October 04, 2021

A hometown champion

It’s a Hollywood script in the making. Local kid wins hometown tournament. The story is so perfect it’s hard to believe it happened. Just ask Max Homa. If he hadn’t been the local kid, he might not have believed it happened either.

“I feel like my first golf memory that I can’t remember is here [at Riv,]” Homa said. “My dad has been taking me to this tournament since I was a little, little kid. I’ve hung out on the 18th hill behind the green, I’ve literally fallen asleep there.”

Growing up about an hour from Riviera in Valencia, CA, Homa took to golf and found inspiration in a familiar figure. Like most kids in the early 2000s, it was another Southern California golfer who caught the attention of a young Homa.

“[Tiger] is the reason I feel in love with golf. I think that’s true for a ton of people,” Homa said. “I’ve watched Tiger up close; I’ve watched all the best players in the world putt on these putting greens [at Riviera].”

It wouldn’t be long for Homa to go from fan outside the ropes to competitor inside the ropes. Homa first played at Riviera during the 2012 NCAA Championship as a member of the University of California at Berkley golf team. A year later, Homa won the 2013 NCAA Individual Championship thus qualifying for the U.S. Open, ultimately sharing the driving range with Woods, his golf idol. In the years that followed, Homa would compete at Riviera when the PGA TOUR made its annual stop in Los Angeles.

Max Homa on the 10th hole at Riviera in 2021

In 2018, Homa found himself on the Korn Ferry Tour facing a dauting task to make the tour finals. Needing four birdies on his final four holes, Homa delivered. He would go on to secure his PGA TOUR card for the 2018-19 season finishing in the top-25 of the Korn Ferry Tour Finals. Only months after the pressure of needing four birdies over four holes to keep his qualification alive, Homa would experience winning on the PGA TOUR for the first time. With the likes of Rory McIlroy, Rickie Fowler, Justin Rose and good friend Joel Dahmen on his heels, Homa earned a three-shot victory to win the 2019 Wells Fargo Championship. That win helped build his confidence inside the ropes and after three solid rounds of golf at Riviera in 2020, Homa started to see his dream in lights.

“All of a sudden I’m on the 15th green on Sunday [in 2020 at Riviera] and the leaderboard says Adam Scott and then Max Homa and it was a really cool moment,” Homa said. “I felt it had kind of come full circle and I wish I could have gotten the job done.”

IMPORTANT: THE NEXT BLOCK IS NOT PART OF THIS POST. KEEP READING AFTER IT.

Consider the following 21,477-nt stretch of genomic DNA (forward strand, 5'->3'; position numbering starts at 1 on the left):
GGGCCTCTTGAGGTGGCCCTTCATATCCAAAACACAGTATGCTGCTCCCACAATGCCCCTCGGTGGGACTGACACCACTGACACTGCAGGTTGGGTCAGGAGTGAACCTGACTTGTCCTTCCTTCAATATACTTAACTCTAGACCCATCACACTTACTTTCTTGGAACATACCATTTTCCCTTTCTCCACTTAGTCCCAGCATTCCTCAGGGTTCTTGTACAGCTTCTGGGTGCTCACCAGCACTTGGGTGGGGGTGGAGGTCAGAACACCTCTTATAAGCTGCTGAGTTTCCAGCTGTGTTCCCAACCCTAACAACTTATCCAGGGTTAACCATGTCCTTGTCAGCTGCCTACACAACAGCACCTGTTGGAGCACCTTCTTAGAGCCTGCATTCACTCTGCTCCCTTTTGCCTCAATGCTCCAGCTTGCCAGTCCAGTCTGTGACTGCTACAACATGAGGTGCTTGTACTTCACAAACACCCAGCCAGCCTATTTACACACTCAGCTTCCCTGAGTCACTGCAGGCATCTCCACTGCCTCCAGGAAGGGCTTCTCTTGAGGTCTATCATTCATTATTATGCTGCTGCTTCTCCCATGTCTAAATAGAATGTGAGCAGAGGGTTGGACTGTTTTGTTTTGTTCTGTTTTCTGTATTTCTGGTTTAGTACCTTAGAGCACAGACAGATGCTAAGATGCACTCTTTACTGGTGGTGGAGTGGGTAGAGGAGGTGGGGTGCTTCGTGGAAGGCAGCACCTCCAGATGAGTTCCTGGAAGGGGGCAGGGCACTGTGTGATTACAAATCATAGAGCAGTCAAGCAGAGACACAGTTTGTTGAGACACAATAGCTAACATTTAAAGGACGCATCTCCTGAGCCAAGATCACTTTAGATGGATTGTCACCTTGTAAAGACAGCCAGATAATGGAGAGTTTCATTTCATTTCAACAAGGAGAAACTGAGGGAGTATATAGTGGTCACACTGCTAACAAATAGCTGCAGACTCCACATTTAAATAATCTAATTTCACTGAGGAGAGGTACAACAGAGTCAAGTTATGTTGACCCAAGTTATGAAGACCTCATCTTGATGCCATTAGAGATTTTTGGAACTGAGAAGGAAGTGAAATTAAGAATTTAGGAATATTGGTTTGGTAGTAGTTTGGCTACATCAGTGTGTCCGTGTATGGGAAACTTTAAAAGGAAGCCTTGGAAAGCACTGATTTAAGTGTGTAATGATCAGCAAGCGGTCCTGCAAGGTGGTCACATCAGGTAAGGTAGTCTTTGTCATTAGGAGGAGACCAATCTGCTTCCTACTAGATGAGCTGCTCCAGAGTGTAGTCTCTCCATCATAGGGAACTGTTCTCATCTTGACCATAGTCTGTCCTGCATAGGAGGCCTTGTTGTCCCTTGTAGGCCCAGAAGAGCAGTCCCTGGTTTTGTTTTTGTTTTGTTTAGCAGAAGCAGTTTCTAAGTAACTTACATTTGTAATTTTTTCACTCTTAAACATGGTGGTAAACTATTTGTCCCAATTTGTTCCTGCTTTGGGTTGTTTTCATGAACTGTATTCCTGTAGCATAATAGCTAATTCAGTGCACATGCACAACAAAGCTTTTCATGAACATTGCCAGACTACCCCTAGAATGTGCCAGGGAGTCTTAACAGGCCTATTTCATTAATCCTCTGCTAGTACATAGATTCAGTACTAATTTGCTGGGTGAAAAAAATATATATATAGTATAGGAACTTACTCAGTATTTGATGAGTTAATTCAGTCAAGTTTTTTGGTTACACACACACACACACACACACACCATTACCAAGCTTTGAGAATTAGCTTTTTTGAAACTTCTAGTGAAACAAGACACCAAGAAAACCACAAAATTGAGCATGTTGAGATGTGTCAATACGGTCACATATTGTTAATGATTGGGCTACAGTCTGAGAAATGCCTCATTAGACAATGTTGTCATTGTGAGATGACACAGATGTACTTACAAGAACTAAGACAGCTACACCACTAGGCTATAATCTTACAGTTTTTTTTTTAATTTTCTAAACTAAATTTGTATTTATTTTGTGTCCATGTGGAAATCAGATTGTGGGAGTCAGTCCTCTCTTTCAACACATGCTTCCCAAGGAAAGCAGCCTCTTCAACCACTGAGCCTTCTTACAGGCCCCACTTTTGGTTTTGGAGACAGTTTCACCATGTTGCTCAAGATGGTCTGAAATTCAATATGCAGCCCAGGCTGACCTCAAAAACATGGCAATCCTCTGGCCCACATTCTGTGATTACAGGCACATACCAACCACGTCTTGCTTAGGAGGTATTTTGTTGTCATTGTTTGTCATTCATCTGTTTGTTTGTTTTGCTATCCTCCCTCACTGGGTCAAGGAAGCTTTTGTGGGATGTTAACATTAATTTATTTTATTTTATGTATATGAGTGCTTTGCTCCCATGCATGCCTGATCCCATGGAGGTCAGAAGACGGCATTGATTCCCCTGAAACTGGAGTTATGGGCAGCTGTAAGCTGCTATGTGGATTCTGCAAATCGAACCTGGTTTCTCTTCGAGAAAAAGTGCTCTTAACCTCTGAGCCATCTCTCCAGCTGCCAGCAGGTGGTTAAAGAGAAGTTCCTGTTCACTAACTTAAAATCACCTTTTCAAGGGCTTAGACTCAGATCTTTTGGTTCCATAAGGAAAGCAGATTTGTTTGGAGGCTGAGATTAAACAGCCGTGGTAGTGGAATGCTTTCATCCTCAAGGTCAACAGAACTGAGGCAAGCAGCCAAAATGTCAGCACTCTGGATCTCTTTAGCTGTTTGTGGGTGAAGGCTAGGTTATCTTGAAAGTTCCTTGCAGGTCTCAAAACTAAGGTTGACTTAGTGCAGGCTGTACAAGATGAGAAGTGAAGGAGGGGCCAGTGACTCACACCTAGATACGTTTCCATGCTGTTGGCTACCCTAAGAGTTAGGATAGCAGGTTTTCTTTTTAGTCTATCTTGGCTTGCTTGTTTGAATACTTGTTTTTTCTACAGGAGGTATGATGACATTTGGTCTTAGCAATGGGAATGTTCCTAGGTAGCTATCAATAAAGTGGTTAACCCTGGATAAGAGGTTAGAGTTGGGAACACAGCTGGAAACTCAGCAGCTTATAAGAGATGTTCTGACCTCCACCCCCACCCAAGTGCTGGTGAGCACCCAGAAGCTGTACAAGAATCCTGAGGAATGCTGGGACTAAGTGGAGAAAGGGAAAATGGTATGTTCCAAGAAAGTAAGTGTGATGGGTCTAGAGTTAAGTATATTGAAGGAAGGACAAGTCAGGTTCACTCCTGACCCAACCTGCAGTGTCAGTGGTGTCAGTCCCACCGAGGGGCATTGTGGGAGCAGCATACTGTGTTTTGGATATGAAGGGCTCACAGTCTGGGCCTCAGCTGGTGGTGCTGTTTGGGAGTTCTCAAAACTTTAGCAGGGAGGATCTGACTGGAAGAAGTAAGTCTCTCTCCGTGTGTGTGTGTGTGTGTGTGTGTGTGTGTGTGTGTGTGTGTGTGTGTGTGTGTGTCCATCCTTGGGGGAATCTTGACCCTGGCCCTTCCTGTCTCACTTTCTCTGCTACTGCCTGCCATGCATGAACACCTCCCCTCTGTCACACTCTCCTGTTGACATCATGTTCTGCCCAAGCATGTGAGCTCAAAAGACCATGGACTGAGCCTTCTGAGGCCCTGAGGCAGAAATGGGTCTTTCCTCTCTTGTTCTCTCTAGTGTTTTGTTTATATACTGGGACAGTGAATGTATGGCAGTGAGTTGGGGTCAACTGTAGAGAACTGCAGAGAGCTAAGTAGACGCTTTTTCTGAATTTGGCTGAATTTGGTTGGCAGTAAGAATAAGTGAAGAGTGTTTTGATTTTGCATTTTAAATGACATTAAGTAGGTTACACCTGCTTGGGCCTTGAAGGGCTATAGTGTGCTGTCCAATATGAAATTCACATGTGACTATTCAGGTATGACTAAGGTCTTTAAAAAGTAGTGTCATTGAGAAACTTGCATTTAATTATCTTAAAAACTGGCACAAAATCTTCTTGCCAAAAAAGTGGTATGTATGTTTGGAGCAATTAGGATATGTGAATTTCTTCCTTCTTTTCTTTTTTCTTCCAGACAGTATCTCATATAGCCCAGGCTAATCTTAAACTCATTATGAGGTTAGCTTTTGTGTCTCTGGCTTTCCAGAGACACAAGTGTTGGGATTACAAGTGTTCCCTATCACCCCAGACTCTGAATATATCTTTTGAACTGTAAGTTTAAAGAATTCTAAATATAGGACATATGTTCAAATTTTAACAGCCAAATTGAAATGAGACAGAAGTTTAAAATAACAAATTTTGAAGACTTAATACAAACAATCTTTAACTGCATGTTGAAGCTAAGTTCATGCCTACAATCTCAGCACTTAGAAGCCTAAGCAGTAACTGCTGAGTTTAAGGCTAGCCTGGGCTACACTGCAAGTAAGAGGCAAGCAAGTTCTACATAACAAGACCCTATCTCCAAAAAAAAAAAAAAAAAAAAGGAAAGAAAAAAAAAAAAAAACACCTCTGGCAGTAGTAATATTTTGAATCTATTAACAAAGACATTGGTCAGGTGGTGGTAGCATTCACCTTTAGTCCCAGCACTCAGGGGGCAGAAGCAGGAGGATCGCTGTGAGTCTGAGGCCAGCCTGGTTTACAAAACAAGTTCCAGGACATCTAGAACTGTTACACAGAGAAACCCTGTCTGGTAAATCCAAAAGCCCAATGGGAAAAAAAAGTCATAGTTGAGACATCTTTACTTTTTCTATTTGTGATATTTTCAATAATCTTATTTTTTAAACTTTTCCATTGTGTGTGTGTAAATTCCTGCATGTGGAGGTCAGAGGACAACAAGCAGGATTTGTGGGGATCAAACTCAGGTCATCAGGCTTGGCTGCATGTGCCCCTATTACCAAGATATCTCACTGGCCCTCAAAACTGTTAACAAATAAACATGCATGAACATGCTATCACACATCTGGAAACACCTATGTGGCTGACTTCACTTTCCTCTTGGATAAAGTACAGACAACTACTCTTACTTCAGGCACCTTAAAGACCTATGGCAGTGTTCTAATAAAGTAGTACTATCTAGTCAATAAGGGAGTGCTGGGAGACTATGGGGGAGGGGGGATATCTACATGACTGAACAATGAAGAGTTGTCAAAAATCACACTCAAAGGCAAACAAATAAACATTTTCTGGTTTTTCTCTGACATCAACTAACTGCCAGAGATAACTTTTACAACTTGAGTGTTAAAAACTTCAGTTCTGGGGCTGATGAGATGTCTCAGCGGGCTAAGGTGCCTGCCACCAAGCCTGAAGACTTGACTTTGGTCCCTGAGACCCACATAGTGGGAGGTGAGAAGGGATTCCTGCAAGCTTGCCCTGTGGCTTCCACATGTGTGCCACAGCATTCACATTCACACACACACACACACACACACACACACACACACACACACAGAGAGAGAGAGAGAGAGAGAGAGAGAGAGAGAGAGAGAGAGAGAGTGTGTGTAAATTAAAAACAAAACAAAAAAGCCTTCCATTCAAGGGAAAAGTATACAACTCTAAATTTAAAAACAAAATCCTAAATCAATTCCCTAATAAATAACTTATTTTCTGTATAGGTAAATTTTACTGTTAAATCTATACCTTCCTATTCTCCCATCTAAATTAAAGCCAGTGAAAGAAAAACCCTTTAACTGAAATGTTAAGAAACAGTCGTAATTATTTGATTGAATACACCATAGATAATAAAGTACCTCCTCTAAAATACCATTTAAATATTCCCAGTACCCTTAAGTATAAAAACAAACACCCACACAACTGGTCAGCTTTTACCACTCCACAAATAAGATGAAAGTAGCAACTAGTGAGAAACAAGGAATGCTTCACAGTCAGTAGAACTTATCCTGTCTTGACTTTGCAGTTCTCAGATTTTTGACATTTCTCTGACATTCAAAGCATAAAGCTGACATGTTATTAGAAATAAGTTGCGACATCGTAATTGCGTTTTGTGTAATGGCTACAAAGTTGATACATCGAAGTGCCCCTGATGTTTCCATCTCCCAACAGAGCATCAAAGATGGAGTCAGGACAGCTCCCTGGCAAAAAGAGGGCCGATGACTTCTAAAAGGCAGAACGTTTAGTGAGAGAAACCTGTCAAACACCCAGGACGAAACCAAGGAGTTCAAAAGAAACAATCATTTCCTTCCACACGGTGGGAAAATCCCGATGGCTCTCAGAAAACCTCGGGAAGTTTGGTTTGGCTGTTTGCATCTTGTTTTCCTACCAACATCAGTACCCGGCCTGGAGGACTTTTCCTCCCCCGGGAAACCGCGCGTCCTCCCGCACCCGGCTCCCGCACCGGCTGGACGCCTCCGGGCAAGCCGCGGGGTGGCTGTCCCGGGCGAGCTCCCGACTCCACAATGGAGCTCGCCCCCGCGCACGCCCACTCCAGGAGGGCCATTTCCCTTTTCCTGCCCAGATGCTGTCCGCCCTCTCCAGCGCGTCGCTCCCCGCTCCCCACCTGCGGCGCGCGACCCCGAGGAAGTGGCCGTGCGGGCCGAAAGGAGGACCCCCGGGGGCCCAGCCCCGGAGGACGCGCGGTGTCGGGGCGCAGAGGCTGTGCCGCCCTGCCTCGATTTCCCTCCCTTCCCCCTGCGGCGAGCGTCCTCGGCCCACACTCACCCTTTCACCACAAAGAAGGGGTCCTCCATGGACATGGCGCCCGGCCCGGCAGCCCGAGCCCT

Seeing his name atop the leaderboard of his hometown tournament was a life-changing movement for Homa in 2020. While Adam Scott eventually won the 2020 tournament, the moment proved to be a steppingstone for Homa as he wouldn’t let those emotions get the best of him again.

“I truly think last year helped, seeing my name up second place with Adam Scott on 15, I had that seared into my memory,” Homa said before the start of the 2021 tournament at Riviera. “And coming down the stretch I made one bad swing on 16 and got kind of a bad break on 18 and I kind of came into this event or especially today and yesterday knowing that I handled myself really well last year, I just needed to clean up one, two mistakes.”

In 2021, Homa did clean up those mistakes. Four nearly flawless rounds of golf in difficult and windy conditions helped Homa elevate himself from the pack. Tied with Tony Finau on the 72nd hole, Homa stuck his approach shot into 18 green to within three feet.

A miss. A playoff would be needed.

Homa headed to a playoff having to regain his emotions. Focused on not what had happened but on the next shot, Homa pushed his drive on the first playoff hole a little too long finding the trunk of a tree around the 10th green. An improbable par-save extended the playoff to a second hole, the par-3 14th. In the shadow of the iconic clubhouse, Homa’s aggressive tee shot left him with an easy two putt and what would be an emotional moment on the green. Max Homa had won the 2021 Genesis Invitational.

“I felt much calmer this year,” Homa said. “It’s truly a dream come true. My dad’s been bringing me here since I was basically a baby. Yeah, I think eight-year-old Max would be pretty darn proud.”

Heading into the week, Homa joked it would be great to bring another win to the city of Los Angeles as a life-long fan of the L.A. sports teams.

“City of Champions. Dodgers, Lakers, and me now. It’s a weird feeling,” Homa said on the green following his victory.

As the victory at Riviera sunk in, Homa reflected on what his eight-year-old self would think about the win.

“I used to like the soft pretzels here a lot so he probably would have hoped that I’d buy a lot of them and eat a lot of them,” Homa jokes.” I don’t know, I think young me would have had a hard time dreaming this one. It was so fun to watch from the other side of the ropes. Even just playing every day I come here is kind of a pinch me moment.”

The Genesis Invitational continues a longstanding tradition of professional golf in Los Angeles. Debuting in 1926 at Los Angeles Country Club as the Los Angeles Open, the tournament was staged at various courses throughout the Los Angeles area before permanently settling at The Riviera Country Club in 1973. The tournament and Riviera have seen many major moments in golf history over the years. In a new series, we look back at Game Changing Moments in the event’s history.